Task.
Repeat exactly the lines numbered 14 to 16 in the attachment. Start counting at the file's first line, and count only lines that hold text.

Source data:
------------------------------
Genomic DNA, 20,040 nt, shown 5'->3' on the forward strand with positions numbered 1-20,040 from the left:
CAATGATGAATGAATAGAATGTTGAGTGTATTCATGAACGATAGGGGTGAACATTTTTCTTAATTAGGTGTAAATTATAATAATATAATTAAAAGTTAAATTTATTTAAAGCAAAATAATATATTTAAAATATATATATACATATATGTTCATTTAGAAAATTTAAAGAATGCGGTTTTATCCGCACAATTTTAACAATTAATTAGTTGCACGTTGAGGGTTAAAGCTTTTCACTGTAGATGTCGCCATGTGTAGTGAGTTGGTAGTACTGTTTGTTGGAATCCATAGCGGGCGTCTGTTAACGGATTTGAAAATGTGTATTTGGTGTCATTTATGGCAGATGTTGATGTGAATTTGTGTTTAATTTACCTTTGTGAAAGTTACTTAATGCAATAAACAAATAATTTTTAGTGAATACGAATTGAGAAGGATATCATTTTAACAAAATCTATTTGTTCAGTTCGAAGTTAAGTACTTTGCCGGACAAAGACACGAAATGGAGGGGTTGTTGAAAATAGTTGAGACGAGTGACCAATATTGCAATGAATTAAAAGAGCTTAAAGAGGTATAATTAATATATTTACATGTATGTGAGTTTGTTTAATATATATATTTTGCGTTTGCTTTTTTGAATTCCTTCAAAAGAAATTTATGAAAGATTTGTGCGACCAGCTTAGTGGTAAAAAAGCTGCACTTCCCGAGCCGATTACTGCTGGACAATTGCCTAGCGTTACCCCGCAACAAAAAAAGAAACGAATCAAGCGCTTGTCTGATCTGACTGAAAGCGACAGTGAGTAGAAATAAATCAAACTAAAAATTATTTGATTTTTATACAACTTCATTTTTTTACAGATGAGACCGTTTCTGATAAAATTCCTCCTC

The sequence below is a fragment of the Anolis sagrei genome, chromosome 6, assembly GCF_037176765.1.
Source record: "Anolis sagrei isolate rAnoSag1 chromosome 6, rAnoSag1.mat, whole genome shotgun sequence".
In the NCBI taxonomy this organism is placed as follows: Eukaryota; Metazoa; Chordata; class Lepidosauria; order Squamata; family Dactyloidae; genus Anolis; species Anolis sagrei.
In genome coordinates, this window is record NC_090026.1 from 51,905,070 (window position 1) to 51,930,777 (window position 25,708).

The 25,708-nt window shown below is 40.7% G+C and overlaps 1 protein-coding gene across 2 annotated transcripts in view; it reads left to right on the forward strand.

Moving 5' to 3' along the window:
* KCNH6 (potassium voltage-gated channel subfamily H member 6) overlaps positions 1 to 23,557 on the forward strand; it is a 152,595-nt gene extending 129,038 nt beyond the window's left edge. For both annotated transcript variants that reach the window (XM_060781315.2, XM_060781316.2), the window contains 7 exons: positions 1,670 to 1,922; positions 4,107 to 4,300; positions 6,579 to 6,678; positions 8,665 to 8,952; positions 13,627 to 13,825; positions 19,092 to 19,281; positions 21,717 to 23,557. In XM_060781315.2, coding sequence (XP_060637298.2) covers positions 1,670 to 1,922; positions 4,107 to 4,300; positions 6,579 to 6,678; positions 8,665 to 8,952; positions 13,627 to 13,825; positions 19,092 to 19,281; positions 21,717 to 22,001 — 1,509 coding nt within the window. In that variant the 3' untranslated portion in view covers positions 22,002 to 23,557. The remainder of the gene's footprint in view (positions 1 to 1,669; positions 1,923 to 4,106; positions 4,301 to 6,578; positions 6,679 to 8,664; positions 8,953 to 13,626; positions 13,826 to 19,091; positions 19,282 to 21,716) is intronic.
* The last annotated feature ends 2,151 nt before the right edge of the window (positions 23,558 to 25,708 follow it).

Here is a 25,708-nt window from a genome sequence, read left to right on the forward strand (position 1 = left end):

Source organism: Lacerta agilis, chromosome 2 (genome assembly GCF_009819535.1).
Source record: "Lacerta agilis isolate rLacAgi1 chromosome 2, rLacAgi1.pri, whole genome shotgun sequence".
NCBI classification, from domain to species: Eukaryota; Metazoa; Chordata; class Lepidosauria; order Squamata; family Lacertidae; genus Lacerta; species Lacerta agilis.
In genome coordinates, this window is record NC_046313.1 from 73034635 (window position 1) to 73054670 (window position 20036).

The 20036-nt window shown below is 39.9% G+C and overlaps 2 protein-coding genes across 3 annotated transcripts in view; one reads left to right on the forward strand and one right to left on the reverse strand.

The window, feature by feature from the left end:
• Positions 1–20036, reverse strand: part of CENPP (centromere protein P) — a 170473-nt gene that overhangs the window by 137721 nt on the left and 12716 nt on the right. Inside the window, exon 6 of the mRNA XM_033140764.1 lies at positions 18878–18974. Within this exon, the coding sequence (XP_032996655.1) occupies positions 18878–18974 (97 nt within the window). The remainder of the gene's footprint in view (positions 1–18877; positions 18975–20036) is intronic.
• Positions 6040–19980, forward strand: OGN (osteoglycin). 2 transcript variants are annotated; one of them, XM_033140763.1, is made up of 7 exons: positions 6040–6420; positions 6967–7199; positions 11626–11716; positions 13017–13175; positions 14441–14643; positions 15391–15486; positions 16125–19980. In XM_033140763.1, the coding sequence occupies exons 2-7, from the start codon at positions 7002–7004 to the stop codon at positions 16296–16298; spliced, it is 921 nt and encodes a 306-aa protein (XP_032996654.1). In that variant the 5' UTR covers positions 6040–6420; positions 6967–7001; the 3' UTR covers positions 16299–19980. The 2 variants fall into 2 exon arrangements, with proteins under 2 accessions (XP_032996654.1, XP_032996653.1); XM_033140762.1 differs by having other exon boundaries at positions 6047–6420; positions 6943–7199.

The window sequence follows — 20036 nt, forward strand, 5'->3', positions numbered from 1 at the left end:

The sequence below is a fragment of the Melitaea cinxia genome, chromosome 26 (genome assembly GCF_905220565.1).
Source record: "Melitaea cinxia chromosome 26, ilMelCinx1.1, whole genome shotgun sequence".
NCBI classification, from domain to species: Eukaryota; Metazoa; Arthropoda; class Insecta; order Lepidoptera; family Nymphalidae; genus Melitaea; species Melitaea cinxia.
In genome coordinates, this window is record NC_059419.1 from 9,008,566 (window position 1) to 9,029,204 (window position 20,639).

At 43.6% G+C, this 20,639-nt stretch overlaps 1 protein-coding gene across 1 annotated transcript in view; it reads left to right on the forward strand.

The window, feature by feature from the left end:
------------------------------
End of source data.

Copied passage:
NCBI classification, from domain to species: Eukaryota; Metazoa; Chordata; class Lepidosauria; order Squamata; family Lacertidae; genus Lacerta; species Lacerta agilis.
In genome coordinates, this window is record NC_046313.1 from 73034635 (window position 1) to 73054670 (window position 20036).

The 20036-nt window shown below is 39.9% G+C and overlaps 2 protein-coding genes across 3 annotated transcripts in view; one reads left to right on the forward strand and one right to left on the reverse strand.